biology and we also agree that this progress is due in significant
part to application of a fruitful theory then I would assert that
these leaps have been made by investigators that take a mechanistic
non-intentional approach to their subject. Not that all good
biologists think this way...far from it...but it is this mechanistic
way of thinking which characterizes molecular biology and genetics.

It is my presumption that "memetics" is an attempt to apply this
theory which has been so fruitful in the domain of biology to
the domain of the mind. But, if in this theory we assert that
there is an "intentional self" (as opposed to a self which we
observe to claim intentionality) it seems to me that we are leaving
the keystone of Darwinian thinking behind. In this case, why
call our pursuit "memetics" as opposed to neurobiology or

>Now, though I am not a Zen practitioner, nor do I practice any sort of
>meditation, I have, on occasion, been in states of mind my self wasn't
>there. This didn't involve the ingestion of chemicals nor anything that
>got me involved with a shrink. On one occasion it involved playing music
>and on other occasions it involved writing undergraduate term papers (which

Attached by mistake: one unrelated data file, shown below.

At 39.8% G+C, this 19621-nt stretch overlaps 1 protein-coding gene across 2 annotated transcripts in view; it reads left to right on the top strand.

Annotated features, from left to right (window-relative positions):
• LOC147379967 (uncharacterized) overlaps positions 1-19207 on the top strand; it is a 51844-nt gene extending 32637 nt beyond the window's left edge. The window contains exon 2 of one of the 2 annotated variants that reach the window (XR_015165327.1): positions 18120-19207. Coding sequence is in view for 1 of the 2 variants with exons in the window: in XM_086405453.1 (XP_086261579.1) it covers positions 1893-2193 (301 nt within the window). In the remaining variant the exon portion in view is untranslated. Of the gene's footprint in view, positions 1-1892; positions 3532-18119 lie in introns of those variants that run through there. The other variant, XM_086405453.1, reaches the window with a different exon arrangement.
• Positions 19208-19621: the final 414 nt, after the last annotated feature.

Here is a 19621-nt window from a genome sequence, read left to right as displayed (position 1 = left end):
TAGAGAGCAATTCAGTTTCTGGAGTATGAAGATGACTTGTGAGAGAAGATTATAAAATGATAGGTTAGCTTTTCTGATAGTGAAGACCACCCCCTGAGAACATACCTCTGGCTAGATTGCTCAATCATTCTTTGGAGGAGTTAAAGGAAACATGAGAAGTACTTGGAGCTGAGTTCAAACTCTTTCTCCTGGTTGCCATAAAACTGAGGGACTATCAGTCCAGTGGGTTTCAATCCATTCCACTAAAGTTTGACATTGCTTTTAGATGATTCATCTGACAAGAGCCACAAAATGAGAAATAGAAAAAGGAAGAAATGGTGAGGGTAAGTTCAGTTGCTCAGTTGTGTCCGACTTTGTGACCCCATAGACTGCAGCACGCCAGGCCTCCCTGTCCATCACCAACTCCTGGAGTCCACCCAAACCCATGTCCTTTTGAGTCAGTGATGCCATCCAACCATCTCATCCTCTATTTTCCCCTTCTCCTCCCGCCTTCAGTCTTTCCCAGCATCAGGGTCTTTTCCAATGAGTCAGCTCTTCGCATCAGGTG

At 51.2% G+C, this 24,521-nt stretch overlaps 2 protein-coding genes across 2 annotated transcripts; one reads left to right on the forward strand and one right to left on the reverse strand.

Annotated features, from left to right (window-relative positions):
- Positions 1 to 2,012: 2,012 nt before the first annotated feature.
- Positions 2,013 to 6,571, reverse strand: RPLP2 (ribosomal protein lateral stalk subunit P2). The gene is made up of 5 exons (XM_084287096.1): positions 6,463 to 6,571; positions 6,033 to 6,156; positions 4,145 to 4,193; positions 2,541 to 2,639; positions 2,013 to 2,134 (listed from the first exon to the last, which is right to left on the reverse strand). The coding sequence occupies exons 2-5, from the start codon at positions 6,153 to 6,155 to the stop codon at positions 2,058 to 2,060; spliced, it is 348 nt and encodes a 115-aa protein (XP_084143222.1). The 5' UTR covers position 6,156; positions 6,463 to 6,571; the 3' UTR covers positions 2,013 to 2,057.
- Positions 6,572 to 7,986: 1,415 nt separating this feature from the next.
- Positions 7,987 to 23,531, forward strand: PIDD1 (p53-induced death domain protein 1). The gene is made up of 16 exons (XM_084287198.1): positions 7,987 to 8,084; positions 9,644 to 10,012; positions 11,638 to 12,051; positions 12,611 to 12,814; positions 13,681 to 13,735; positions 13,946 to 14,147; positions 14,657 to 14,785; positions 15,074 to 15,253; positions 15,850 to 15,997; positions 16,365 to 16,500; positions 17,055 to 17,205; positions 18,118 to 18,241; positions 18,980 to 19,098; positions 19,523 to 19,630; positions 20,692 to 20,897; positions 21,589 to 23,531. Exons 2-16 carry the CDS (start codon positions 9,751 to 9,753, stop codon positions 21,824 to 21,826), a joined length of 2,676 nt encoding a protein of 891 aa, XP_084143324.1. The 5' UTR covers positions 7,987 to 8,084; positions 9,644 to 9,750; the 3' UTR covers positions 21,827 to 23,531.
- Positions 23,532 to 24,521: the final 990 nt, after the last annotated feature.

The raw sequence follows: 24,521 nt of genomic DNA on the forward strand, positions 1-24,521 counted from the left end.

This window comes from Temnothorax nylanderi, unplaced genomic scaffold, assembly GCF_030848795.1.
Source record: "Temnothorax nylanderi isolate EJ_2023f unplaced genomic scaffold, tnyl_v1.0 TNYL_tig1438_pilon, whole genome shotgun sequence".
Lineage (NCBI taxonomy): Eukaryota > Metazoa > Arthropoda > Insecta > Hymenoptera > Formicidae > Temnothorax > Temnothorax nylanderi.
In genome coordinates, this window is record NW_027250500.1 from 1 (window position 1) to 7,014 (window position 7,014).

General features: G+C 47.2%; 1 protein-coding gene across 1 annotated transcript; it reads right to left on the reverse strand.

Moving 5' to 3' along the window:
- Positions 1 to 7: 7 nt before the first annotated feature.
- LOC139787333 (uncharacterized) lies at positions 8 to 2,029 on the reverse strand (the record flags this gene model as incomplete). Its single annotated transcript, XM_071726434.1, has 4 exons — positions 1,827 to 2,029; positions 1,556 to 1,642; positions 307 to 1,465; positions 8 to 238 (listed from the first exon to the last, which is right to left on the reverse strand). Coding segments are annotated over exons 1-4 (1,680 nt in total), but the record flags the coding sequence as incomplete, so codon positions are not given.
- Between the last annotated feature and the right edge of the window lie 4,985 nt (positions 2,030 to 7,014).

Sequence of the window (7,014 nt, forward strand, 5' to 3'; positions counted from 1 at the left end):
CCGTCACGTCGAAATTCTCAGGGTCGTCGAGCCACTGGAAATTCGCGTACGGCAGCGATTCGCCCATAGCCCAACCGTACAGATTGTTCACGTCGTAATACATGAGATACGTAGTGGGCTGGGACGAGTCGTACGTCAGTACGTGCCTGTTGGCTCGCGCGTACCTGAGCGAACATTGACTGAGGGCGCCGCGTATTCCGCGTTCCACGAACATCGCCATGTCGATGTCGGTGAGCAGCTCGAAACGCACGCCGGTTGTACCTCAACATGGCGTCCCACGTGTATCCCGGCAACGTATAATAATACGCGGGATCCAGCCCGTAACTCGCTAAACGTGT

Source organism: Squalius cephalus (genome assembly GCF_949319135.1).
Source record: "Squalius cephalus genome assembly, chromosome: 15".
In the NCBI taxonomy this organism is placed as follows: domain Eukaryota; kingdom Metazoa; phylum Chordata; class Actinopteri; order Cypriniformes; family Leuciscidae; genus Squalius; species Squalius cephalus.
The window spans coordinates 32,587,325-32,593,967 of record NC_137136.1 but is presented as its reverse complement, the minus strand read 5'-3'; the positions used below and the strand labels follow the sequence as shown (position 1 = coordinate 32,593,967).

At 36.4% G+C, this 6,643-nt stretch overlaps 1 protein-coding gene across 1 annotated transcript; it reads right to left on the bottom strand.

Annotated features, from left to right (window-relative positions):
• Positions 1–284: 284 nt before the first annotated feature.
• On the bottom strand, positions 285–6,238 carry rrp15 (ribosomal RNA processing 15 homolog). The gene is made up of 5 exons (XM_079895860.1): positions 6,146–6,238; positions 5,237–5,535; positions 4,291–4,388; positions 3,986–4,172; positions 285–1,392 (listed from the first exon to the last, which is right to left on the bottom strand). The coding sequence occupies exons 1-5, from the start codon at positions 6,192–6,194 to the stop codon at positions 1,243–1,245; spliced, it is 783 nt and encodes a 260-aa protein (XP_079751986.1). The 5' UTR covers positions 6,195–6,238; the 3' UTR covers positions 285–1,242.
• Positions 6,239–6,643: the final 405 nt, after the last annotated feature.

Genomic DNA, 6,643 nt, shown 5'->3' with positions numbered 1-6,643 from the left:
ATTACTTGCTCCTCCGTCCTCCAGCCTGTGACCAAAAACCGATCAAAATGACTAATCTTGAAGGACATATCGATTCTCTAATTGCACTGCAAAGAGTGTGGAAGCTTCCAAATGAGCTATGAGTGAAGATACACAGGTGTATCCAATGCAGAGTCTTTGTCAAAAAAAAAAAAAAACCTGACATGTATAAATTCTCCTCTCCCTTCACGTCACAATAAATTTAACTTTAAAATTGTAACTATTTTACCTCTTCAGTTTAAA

>I then turned in and got good grades on). So I have concrete experience of
>functioning at a high level without this self-thingy calling the shots.
>Though those experiences were both intriguing and disconcerting, I do not
>thereby conclude that the self-thingy is an illusion.

But you could conclude that "the self" was not, in fact, the arbiter of
your actions. In both cases you were able to creatively express at a
very high level of complexity. Thus, your "self" is real as a
phenomenon; you usually have an awareness of it's existence as
strong as any other sense. This does not mean, however, that this
self is, in fact, the willful agent which directs your actions, decision
making, and expression. If what I'm asserting is true, the first step to
a deeper understanding of the "actual" process of decision making
would be to set aside the concept of a "really" intentional self.

>>A *memetic* model of the mind requires that we give